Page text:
1 [wahyt]
a fine imposed by a king or lord on a subject who committed a serious crime.
a fee demanded for granting a special privilege.
Chiefly Scot. responsibility for a crime, fault, or misfortune; blame.
verb (used with object), wited, witing.
Chiefly Scot. to blame for; declare guilty of.
Also, wyte.

before 900; (noun) Middle English, Old English wīte penalty; cognate with Old High German wīzi, Old Norse vīti; (v.) Middle English witen, Old English wītan to blame

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2 [wahyt]
a present plural of wit2.


2 [wit]
verb (used with object), verb (used without object), present singular 1st person wot, 2nd wost, 3rd wot, present plural wit or wite; past and past participle wist; present participle witting.
Archaic. to know.
to wit, that is to say; namely: It was the time of the vernal equinox, to wit, the beginning of spring.

before 900; Middle English witen, Old English witan; cognate with Dutch weten, German wissen, Old Norse vita, Gothic witan to know; akin to Latin vidēre, Greek ideîn to see, Sanskrit vidati (he) knows. See wot

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Based on the Random House Dictionary, © Random House, Inc. 2014.
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World English Dictionary
wit1 (wɪt)
1.  the talent or quality of using unexpected associations between contrasting or disparate words or ideas to make a clever humorous effect
2.  speech or writing showing this quality
3.  a person possessing, showing, or noted for such an ability, esp in repartee
4.  practical intelligence (esp in the phrase have the wit to)
5.  dialect (Scot), (Northern English) information or knowledge (esp in the phrase get wit of)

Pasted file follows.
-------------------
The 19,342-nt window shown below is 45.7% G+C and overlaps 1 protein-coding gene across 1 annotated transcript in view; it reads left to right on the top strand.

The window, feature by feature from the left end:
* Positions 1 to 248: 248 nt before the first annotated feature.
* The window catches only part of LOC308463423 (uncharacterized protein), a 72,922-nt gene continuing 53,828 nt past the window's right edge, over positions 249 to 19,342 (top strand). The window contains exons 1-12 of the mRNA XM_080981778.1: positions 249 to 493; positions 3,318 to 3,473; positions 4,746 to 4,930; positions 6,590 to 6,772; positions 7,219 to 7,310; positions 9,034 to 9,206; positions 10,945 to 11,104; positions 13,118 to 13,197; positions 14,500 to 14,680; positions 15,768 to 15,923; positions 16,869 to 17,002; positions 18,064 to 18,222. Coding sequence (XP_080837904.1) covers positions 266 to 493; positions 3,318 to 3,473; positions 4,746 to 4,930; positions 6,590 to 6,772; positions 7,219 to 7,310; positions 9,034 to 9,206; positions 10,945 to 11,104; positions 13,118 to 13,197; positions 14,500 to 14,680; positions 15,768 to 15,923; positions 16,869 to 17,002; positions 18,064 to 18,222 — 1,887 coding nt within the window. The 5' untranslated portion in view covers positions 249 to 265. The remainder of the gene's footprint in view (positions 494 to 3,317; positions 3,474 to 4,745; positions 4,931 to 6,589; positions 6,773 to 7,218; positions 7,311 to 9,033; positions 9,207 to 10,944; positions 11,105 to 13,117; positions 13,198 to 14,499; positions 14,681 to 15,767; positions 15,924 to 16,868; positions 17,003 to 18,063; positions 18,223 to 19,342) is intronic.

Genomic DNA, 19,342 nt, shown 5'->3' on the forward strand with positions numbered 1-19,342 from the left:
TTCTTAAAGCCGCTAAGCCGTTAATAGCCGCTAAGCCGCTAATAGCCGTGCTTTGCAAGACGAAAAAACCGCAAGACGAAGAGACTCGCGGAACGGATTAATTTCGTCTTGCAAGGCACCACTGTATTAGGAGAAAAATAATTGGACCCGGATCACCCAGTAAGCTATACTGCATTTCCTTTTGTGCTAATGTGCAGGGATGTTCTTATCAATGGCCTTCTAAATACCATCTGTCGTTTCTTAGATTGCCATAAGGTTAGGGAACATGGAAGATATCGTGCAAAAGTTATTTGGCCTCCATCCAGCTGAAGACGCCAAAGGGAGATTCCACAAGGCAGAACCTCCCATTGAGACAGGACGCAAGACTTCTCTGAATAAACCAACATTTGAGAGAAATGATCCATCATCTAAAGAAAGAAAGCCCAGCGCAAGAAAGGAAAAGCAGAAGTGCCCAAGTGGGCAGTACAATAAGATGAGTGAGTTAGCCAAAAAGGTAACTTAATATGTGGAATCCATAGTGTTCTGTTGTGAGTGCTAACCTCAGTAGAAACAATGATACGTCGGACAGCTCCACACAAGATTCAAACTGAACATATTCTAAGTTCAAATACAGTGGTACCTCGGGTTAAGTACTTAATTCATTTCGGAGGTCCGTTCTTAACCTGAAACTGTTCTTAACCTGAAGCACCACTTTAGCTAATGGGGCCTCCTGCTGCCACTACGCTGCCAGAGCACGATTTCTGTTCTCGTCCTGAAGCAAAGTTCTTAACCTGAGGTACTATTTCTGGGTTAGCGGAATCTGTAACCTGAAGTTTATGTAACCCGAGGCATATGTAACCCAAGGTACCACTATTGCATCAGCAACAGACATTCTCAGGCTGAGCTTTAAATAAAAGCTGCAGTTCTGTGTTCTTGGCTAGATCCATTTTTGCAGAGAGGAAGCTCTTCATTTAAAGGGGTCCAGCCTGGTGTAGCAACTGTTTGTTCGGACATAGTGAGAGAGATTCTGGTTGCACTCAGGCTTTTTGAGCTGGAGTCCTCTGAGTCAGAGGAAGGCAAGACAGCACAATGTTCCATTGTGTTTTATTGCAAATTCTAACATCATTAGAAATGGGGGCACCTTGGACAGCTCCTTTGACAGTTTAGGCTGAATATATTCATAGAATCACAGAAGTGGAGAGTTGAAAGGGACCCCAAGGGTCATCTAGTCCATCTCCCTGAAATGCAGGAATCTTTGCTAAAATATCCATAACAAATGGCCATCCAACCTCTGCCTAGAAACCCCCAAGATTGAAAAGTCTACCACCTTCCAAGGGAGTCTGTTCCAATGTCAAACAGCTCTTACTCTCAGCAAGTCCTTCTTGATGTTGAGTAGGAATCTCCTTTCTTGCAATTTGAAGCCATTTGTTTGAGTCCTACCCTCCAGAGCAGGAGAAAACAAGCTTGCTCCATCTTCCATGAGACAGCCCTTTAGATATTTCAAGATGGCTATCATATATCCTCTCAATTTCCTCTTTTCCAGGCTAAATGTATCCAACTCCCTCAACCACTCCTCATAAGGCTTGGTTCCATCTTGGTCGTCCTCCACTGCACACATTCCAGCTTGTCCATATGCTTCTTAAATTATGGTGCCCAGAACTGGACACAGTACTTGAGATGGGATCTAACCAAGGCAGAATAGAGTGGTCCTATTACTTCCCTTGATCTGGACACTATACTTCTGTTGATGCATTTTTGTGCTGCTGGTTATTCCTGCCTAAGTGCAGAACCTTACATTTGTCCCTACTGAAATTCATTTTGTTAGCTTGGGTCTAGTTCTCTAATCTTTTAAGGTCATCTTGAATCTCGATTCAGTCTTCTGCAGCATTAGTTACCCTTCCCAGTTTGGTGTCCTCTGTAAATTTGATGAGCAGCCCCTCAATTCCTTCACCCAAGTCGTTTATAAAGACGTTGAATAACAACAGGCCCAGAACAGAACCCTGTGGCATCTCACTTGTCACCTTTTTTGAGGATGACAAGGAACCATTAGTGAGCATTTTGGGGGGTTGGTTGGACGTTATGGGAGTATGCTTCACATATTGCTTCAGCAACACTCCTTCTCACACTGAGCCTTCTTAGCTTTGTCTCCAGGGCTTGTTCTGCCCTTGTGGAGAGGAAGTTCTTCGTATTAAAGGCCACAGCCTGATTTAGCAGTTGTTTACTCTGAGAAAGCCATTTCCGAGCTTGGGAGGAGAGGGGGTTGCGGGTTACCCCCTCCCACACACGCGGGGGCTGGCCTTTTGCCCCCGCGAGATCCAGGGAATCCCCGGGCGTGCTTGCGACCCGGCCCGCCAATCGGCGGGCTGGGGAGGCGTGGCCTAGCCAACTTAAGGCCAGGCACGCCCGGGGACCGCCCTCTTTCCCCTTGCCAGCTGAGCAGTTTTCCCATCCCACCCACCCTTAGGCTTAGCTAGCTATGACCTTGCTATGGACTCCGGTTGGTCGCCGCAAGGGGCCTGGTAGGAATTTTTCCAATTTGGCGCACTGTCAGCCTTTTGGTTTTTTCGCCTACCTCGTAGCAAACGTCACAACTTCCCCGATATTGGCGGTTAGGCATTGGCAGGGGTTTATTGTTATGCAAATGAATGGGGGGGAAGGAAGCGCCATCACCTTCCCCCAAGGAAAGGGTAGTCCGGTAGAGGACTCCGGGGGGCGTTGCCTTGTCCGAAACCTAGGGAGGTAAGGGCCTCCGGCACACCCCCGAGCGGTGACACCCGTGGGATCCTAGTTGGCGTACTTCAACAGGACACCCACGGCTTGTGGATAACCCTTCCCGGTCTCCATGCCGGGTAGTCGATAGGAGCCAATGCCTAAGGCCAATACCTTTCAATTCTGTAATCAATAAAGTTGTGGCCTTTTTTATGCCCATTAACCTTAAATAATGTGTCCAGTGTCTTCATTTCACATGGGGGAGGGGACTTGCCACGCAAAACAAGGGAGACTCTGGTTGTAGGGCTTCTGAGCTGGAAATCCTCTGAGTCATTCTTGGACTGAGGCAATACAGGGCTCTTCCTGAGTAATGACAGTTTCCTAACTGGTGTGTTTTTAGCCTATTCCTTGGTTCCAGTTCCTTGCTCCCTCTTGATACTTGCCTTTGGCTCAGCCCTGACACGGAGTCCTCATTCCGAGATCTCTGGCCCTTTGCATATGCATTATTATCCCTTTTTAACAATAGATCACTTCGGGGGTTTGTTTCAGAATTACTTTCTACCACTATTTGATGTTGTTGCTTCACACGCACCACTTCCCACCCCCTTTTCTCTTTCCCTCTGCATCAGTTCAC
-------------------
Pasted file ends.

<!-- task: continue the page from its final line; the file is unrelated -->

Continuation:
6.  archaic mental capacity or a person possessing it
7.  obsolete the mind or memory
[Old English witt; related to Old Saxon giwitt, Old High German wizzi (German Witz), Old Norse vit, Gothic witi. See wit²]

wit2 (wɪt)
1.  archaic to be or become aware of (something)
2.  to wit that is to say; namely (used to introduce statements, as in legal documents)
[Old English witan; related to Old High German wizzan (German wissen), Old Norse vita, Latin vidēre to see]

Collins English Dictionary - Complete & Unabridged 10th Edition
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Word Origin & History

"mental capacity," O.E. wit, more commonly gewit, from P.Gmc. *witjan (cf. O.S. wit, O.N. vit, Dan. vid, Swed. vett, O.Fris. wit, O.H.G. wizzi "knowledge, understanding, intelligence, mind," Ger. Witz "wit, witticism, joke," Goth. unwiti "ignorance"), from PIE *woid-/*weid-/*wid- "to see," metaphorically
"to know" (see vision). Related to O.E. witan "to know" (source of wit (v.)). Meaning "ability to make clever remarks in an amusing way" is first recorded 1542; that of "person of wit or learning" is from c.1470. Witticism coined 1677, by Dryden. For nuances of usage, see humor.
"A witty saying proves nothing." [Voltaire, Diner du Comte de Boulainvilliers]

"know," O.E. witan "to know," from P.Gmc. *witanan "to have seen," hence "to know" (cf. O.S. witan, O.N. vita, O.Fris. wita, M.Du., Du. weten, O.H.G. wizzan, Ger. wissen, Goth. witan "to know"); see wit (n.). The phrase to wit, almost the only surviving use of the verb, is
first recorded 1577, from earlier that is to wit (1340), probably a loan-translation of Anglo-Fr. cestasavoir, used to render L. videlicet (see viz.).
Online Etymology Dictionary, © 2010 Douglas Harper
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American Heritage
Abbreviations & Acronyms
witness (shortwave transmission)
The American Heritage® Abbreviations Dictionary, Third Edition
Copyright © 2005 by Houghton Mifflin Company.
Published by Houghton Mifflin Company. All rights reserved.
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Example sentences
Six acres of new hog wite fence was washed down a clump of trees and mixed with dead trees, much and mud.
We will be pleased to cor respond wite those who may contemplate changes or opening accounts.
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